It’s Sunday evening. As you glance at the time, the to-do list flashes in your mind yet again.
Having only accomplished the tip of the iceberg over the weekend, you start to panic. From
sorting out your bills to finishing up that dreaded assignment and promising to catch up with a
friend, it all begins to feel heavy. Instead of getting down to business, you reflect on what you’ve
done all weekend – binge watching the 17 episodes of Stranger Things wasn’t worth it after all.
You promise yourself you’ll have a better week, but the vicious cycle repeats itself again and
Panic. Anxiety. In the distance, sirens.
The struggle is very real. Let’s face it, everyone feels on edge every now and again. Due to
today’s fast-paced environment, we put ourselves in many intimidating and stressful scenarios,
whether it’s in a social, university or work setting. While some stress and anxiety is normal,
going through phases of chronic stress is silently damaging your health. In fact, a little bit of
pressure can boost your productivity, increase your focus and enhance your concentration to
finish the task. However, when stress and anxiety become a daily occurrence, this is when things
begin to crumble.
Types of Anxiety:
More than one in six British adults have experienced a neurotic episode in the last week alone.
Anxiety is an extremely common, and often disregarded as a serious condition. Although there
are many common triggers, anxiety is an umbrella term that encompasses an array of different
conditions. The most common types of anxiety include the following:
● Generalised anxiety disorder: This condition affects your day-to-day life, and may
manifest into depression if not treated. You worry about general life events and activities,
and often suffer from disturbed sleep and feeling on edge.
● Social anxiety disorder: Instantly feel nervous when you walk into a room filled with new
people? Profusely sweating from the thought of having to go on that first date? You’re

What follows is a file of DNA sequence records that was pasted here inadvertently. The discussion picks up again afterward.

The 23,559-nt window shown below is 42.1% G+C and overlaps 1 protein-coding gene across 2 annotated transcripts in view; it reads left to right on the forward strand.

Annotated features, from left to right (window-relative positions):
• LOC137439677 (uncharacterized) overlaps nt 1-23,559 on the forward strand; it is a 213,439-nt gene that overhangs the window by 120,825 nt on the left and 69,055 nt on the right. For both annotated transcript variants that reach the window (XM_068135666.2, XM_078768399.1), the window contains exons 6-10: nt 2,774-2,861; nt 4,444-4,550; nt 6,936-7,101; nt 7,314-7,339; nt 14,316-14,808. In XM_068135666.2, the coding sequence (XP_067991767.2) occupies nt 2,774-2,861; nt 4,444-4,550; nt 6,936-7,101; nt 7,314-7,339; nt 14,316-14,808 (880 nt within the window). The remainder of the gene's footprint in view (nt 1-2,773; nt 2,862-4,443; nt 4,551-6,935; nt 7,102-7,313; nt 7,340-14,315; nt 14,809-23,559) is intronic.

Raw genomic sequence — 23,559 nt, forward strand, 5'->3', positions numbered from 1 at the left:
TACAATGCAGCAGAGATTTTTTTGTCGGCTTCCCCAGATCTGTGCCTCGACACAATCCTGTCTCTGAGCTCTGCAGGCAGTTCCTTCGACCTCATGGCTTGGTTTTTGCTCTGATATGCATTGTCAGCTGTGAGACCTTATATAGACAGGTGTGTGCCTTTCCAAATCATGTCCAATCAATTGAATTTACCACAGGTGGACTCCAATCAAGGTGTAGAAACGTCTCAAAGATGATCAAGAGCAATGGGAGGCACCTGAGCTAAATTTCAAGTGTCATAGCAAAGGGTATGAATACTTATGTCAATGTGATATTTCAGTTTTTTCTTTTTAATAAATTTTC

not alone. It is also common to experience an increased heart rate and shakiness.
● Phobia: Whether you are afraid of heights, spiders, or horror movies, having a phobia of
an object, place, situation, feeling or animal is very common.
● Panic attacks: Having frequent episodes of panic attacks can be frightening and
overwhelming. For many, a panic attack may occur without a specific trigger, and can
cause chest pain, fear, difficulty breathing, nausea, dizziness and more.
While there are many other types of anxiety, it is important to realise that their effect on the body
is the same. When stress, hormones such as adrenaline and cortisol are released in response,
which are often known as the flight/fight hormones. To allow the body to get rid of the insult, this
biological response is really essential. However, when this response doesn’t shut down due to
constant stress and anxiety, it can lead to many health complications.
The Science: The Dangers of Chronic Stress
In an ideal world, the cortisol only comes out to play when we need that sudden burst of energy
to combat a stressor, and then returns back to normal as soon as we are ready to relax. For
many suffering with constant anxiety,, that is usually not the case. The cortisol ‘alarm’ does not
turn off, leaving us with high cortisol levels lingering around our bodies for longer than required.
This hormonal imbalance can affect every biological system, causing everything from adrenal
fatigue, weight gain, skin conditions, weakness, difficulty concentrating, and impaired immunity.
If the stress is not dealt with overtime, this can eventually progress to increasing your risk of
developing chronic illnesses, such as cardiovascular diseases, diabetes, and more.
If you want to take control of your health, learning how to cope with stress and anxiety is critical.
A healthy mind makes a healthy body, and your mental triggers should not be dismissed. If you
are worried about your anxiety and stress levels, there are a multitude of mechanisms and
lifestyle changes you can adopt to take control of your triggers and combat your stress once and
Written by Salma Dawood – @salamidawood